Americans, beware of economic doom!

The statistics are hair-raising. The national debt of United States currently stands at $ 12 trillion which if divided on a population of 300 million comes roughly to $40,000 for every man, woman and child in America. The budget deficit for the year 2009 is estimated to be an all time high at $1042 billion. The cost for both Iraq and Afghanistan war in 2010 would be around $ 1046 billion. In 2014 America’s debt-to GDP ratio would reach 108 percent. By 2019 payments on the federal debt would rise to $799 billion.

China and Japan are the two biggest creditors of United States, thus far holding 798 billion and 751 billion worth of U.S. Treasury securities. The trade deficit that was zero in 1991 soared to 763 billion in 2006. If this trade deficit is not checked, by 2030 it will rise to 15 percent of the GDP or $ 5 trillion annually. By November 2009 the mortgages of 16 million Americans were upside down. So far 100 banks have close their business, 416 are at risk of bankruptcies. By 2013, the projected losses on account of bounced real estate loans will be 600 billion. The acute economic downslide places the United States in a risky situation of losing reserve currency status of dollar as well as its superpower status.

There is growing loud thinking that the United States has already lost its superpower status. It is being feared that America’s economy that is in extreme dire straits, would impinge on its superpower status. Besides, its leadership in the field of science and technology would be prodigiously hampered due to the paucity of funds. It is surmised that the China and Japan will outpace United States in the scientific research. There is also a very potent apprehension that since United States would need more credits from Japan and China; these countries could also influence America’s foreign policy and her conduct of external affairs.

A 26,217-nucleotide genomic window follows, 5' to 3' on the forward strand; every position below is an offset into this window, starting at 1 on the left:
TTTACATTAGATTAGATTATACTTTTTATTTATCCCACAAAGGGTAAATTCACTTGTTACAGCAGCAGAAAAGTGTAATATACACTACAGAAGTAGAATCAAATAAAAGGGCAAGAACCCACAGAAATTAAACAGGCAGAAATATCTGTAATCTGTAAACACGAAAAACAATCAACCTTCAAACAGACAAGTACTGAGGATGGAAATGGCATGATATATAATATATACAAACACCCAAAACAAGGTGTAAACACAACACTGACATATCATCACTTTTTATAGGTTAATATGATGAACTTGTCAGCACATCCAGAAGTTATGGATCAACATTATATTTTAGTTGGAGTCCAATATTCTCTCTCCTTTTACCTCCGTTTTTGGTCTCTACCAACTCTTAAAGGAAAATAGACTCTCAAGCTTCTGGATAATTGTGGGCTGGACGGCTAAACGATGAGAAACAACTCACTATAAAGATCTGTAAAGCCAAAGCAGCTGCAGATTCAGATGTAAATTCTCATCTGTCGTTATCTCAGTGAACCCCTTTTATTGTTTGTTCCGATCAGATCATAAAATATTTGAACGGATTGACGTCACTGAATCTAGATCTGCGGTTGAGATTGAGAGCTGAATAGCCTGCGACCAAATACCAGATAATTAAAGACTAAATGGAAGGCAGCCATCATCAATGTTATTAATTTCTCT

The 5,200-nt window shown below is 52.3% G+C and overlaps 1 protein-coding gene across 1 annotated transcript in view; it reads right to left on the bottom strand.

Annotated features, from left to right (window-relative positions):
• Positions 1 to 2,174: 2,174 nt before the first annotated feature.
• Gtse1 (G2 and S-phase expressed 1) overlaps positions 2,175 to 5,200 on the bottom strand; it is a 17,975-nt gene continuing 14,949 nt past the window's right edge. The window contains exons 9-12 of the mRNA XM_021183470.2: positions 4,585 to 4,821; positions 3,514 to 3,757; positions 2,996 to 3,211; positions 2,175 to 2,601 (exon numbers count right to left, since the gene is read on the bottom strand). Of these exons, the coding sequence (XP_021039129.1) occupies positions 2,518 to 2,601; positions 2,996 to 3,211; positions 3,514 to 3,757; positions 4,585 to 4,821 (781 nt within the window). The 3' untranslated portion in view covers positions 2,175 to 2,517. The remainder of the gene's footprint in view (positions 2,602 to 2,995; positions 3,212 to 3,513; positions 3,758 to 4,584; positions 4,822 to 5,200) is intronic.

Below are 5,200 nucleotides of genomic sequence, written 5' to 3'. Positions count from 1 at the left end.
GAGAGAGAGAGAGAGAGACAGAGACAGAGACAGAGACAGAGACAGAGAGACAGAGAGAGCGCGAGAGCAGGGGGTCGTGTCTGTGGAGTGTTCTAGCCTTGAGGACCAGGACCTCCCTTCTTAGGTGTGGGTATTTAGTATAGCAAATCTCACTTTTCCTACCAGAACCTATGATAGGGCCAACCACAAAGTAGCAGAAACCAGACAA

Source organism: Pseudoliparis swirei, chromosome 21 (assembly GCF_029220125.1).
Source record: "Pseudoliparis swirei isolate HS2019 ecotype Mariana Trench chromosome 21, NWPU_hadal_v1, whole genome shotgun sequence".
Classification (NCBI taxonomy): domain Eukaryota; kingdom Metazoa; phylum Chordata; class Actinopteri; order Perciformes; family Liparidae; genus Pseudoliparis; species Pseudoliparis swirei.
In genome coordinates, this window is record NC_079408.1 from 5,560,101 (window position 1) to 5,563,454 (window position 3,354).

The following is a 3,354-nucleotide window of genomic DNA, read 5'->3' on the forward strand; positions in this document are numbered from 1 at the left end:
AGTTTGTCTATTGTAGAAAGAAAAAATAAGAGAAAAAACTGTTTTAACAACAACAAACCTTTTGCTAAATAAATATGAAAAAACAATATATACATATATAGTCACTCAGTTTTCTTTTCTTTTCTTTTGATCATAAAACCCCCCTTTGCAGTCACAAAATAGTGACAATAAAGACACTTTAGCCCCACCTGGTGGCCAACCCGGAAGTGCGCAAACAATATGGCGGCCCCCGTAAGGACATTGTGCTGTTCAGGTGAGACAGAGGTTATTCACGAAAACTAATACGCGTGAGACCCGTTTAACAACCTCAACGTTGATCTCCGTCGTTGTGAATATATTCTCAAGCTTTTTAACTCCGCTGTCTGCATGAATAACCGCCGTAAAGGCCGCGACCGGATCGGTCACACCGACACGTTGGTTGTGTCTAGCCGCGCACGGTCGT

The European Union, a conglomeration of 27 countries is emerging as a strong economic contender or rival of the United States. EU’s common currency Euro is 1.5 times stronger than the US dollar. It means one has to pay 1.5 dollar to buy one Euro. EU is world’s single largest market with a population of 500 million individuals. United States war bill will astronomically soar if it decides to expand its war on terrorism to Yemen and those pockets where the terrorists are resettling. A military action against Iran preceded by clamping of sanctions and embargoes on that country would not be a one sided affair. Like the Somali pirates a similar kind f blockade can be mounted by Iran in the Strait of Harmus which might lead a calamitous conflagration in the area between the United States and west on one side and Iran on the other. Bu the paramount question is that in the face of a crumbling economy and much dependence on foreign loans, would this be a rational or the prudent course to adopt? Will not the armed standoff, if not the actual engagement, spell further disaster for the American economy? Read more of this post